blind can see: Indian science sheds light
Poverty and neglect mean that only half the cases of curable blindness
in India are treated. Yet this is also where doctors and patients
are revolutionising one of the most basic concepts of visual neuroscience.
this article, Apoorva Mandavilli describes the work of Project
Prakash, run by Pawan Sinha, a neuroscientist from the Massachusetts
Institute of Technology in the United States, in collaboration
with Dr Shroff’s Charitable Eye Hospital in New Delhi, India.
medical knowledge says that if a child's blindness is not treated
before they turn eight, they will be blind for life. That cut-off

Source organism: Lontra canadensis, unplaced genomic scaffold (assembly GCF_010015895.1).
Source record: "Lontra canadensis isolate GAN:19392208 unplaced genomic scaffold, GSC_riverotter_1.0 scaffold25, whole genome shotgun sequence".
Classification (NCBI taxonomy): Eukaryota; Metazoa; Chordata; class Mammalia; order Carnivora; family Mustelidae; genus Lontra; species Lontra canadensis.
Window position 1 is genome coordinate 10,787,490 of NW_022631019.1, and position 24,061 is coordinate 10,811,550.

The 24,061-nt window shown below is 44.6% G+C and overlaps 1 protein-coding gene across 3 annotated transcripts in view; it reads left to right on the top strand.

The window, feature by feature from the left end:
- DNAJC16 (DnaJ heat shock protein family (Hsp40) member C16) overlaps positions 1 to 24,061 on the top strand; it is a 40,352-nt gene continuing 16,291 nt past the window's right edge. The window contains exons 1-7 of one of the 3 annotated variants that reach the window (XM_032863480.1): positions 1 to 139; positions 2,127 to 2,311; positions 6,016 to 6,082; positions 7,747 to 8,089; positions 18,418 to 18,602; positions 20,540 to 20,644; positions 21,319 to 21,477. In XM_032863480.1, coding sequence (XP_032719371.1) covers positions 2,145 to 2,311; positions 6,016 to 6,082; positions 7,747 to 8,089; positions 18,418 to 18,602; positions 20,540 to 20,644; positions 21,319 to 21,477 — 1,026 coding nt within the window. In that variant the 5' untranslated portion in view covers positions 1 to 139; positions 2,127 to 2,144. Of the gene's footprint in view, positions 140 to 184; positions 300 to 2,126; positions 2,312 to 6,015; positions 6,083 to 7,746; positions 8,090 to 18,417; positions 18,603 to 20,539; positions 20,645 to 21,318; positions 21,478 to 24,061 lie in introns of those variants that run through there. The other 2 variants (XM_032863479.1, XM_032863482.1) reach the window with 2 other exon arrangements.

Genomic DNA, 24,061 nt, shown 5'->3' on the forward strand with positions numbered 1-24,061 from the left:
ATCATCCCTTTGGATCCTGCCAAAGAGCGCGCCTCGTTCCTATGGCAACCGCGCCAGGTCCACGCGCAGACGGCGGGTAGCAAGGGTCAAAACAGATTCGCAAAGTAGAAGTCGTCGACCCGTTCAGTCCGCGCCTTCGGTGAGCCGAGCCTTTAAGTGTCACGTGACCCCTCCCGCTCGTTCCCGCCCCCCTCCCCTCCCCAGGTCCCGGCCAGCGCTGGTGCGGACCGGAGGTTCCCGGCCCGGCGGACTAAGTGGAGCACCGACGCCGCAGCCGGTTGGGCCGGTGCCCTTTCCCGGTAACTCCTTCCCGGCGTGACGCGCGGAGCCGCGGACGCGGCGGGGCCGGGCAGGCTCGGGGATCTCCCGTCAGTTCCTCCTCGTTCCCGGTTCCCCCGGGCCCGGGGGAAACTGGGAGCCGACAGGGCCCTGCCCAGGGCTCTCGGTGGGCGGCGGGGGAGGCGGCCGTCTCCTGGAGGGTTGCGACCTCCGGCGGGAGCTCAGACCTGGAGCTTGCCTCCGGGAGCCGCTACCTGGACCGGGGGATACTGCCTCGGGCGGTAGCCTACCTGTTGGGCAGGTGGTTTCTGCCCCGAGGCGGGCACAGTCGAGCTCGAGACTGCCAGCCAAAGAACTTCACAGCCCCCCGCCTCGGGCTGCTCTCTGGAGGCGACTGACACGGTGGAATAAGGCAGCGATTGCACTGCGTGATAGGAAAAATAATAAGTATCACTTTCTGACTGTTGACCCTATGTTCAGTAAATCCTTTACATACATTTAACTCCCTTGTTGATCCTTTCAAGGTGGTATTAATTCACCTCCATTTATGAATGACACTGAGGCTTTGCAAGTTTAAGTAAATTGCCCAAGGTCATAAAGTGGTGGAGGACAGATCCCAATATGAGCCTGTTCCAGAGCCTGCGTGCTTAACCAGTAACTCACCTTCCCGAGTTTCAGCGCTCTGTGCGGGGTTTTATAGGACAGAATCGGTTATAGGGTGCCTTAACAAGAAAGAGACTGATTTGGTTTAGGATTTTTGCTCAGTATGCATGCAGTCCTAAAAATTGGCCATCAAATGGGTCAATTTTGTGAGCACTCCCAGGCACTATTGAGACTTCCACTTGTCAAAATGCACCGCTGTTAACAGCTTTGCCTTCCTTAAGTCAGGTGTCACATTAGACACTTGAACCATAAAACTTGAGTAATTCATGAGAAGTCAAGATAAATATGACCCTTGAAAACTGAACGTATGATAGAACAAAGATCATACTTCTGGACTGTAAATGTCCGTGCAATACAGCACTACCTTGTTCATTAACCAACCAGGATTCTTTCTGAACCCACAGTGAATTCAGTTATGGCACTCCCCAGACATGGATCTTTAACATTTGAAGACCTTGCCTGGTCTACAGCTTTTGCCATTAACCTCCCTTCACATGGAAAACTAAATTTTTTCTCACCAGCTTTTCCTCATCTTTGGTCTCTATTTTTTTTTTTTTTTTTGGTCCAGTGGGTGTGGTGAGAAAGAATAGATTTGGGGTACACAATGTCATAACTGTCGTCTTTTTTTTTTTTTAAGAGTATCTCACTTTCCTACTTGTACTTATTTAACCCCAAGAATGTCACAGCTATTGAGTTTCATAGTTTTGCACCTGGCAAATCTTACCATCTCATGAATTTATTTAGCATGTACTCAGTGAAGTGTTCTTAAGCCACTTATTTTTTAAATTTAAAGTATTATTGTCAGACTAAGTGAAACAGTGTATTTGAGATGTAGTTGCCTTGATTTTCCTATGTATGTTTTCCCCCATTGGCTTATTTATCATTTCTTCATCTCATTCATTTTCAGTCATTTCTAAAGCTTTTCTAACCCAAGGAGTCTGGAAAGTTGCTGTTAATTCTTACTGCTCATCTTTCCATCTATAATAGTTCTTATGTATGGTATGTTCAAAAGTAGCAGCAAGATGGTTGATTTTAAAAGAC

point was thought to be the end of the critical period for the
development of the visual brain.
work dramatically challenges this notion.
sight of one 29-year-old patient has improved dramatically since
July 2004. The extent to which his brain has adapted, allowing
him to piece together patches of colour and brightness and recognise
them as objects, has amazed scientists.
work with blind people has shown the brain can learn to use what
vision it has, and different visual abilities — such as understanding
colour and dimension — might develop over different periods of
2003 Project Prakash has screened hundreds of children for sight
problems and, crucially, undermined the notion of irreversible